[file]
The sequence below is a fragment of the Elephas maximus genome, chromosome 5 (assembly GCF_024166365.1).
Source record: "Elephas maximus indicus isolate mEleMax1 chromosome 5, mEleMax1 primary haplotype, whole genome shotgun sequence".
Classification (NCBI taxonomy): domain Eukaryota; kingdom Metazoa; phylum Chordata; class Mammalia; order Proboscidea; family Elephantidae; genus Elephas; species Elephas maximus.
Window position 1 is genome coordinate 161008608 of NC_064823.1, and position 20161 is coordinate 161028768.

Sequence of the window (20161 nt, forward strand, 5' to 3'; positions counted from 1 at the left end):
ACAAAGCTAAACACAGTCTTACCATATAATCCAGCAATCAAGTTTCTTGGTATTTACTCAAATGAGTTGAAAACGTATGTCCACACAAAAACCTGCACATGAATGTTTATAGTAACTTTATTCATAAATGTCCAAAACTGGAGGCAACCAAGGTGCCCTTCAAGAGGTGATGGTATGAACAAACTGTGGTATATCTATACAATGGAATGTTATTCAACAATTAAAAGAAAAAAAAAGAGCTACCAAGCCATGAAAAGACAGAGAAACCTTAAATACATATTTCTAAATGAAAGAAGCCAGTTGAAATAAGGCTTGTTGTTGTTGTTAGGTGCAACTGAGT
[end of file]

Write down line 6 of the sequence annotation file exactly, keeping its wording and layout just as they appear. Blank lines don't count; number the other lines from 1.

ACAAAGCTAAACACAGTCTTACCATATAATCCAGCAATCAAGTTTCTTGGTATTTACTCAAATGAGTTGAAAACGTATGTCCACACAAAAACCTGCACATGAATGTTTATAGTAACTTTATTCATAAATGTCCAAAACTGGAGGCAACCAAGGTGCCCTTCAAGAGGTGATGGTATGAACAAACTGTGGTATATCTATACAATGGAATGTTATTCAACAATTAAAAGAAAAAAAAAGAGCTACCAAGCCATGAAAAGACAGAGAAACCTTAAATACATATTTCTAAATGAAAGAAGCCAGTTGAAATAAGGCTTGTTGTTGTTGTTAGGTGCAACTGAGT